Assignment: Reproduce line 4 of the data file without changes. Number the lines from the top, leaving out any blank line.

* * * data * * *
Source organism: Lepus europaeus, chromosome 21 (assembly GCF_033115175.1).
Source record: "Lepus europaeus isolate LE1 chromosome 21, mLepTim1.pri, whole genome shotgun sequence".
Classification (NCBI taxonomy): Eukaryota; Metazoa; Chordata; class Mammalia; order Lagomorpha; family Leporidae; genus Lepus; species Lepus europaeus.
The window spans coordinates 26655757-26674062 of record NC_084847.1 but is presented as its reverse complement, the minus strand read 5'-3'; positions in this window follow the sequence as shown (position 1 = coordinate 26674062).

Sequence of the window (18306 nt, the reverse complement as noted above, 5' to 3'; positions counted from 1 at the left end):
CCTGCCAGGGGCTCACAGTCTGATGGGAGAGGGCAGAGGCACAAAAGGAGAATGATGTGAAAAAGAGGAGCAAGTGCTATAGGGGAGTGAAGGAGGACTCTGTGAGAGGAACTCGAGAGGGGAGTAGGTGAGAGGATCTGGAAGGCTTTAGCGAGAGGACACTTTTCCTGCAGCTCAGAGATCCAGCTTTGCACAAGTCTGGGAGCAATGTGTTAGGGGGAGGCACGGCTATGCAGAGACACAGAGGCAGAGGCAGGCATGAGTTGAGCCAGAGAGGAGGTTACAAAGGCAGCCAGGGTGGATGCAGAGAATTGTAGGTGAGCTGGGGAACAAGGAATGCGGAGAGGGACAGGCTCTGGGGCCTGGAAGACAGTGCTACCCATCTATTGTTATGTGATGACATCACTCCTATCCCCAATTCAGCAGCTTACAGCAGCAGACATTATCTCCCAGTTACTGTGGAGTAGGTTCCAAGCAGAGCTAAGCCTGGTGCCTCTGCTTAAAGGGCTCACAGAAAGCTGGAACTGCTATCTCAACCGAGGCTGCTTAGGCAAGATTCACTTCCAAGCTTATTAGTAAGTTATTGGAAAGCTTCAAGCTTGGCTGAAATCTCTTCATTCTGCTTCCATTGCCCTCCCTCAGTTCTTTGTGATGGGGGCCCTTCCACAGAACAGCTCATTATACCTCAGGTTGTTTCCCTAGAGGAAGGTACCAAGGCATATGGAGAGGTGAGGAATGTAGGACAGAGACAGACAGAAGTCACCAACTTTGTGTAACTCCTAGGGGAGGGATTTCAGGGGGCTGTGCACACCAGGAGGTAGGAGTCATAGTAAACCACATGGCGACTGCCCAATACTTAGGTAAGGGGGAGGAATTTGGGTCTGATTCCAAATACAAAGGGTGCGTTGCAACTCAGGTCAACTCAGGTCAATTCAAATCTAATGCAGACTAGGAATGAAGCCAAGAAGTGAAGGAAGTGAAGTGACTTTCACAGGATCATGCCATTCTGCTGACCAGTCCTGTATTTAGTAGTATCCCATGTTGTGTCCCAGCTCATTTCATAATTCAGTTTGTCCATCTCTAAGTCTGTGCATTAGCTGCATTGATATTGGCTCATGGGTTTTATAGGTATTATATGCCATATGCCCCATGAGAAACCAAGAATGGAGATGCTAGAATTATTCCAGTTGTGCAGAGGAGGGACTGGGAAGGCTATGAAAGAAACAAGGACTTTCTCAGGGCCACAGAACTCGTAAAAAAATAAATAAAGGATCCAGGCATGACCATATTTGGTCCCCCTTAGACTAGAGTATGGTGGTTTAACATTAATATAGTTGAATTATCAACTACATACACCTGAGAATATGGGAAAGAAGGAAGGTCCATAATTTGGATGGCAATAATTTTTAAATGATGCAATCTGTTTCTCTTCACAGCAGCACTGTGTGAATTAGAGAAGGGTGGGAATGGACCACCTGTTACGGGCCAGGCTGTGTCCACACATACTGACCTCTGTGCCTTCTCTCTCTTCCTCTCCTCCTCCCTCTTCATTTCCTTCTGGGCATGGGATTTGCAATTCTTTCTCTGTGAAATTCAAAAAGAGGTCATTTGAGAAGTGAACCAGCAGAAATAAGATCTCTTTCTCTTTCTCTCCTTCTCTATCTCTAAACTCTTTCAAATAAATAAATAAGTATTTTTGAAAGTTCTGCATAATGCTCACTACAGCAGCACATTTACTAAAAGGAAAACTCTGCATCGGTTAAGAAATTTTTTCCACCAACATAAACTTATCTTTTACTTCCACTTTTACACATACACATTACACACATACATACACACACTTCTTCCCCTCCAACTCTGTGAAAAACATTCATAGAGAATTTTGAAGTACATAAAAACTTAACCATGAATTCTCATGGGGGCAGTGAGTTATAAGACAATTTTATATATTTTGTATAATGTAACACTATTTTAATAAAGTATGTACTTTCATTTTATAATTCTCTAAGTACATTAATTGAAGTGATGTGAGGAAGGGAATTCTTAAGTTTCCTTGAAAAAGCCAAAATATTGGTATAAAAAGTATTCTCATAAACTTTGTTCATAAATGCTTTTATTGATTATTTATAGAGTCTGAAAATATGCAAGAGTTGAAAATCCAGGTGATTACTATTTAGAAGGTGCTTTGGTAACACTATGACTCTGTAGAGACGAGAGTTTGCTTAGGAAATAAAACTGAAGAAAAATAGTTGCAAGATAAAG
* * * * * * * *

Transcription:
The window spans coordinates 26655757-26674062 of record NC_084847.1 but is presented as its reverse complement, the minus strand read 5'-3'; positions in this window follow the sequence as shown (position 1 = coordinate 26674062).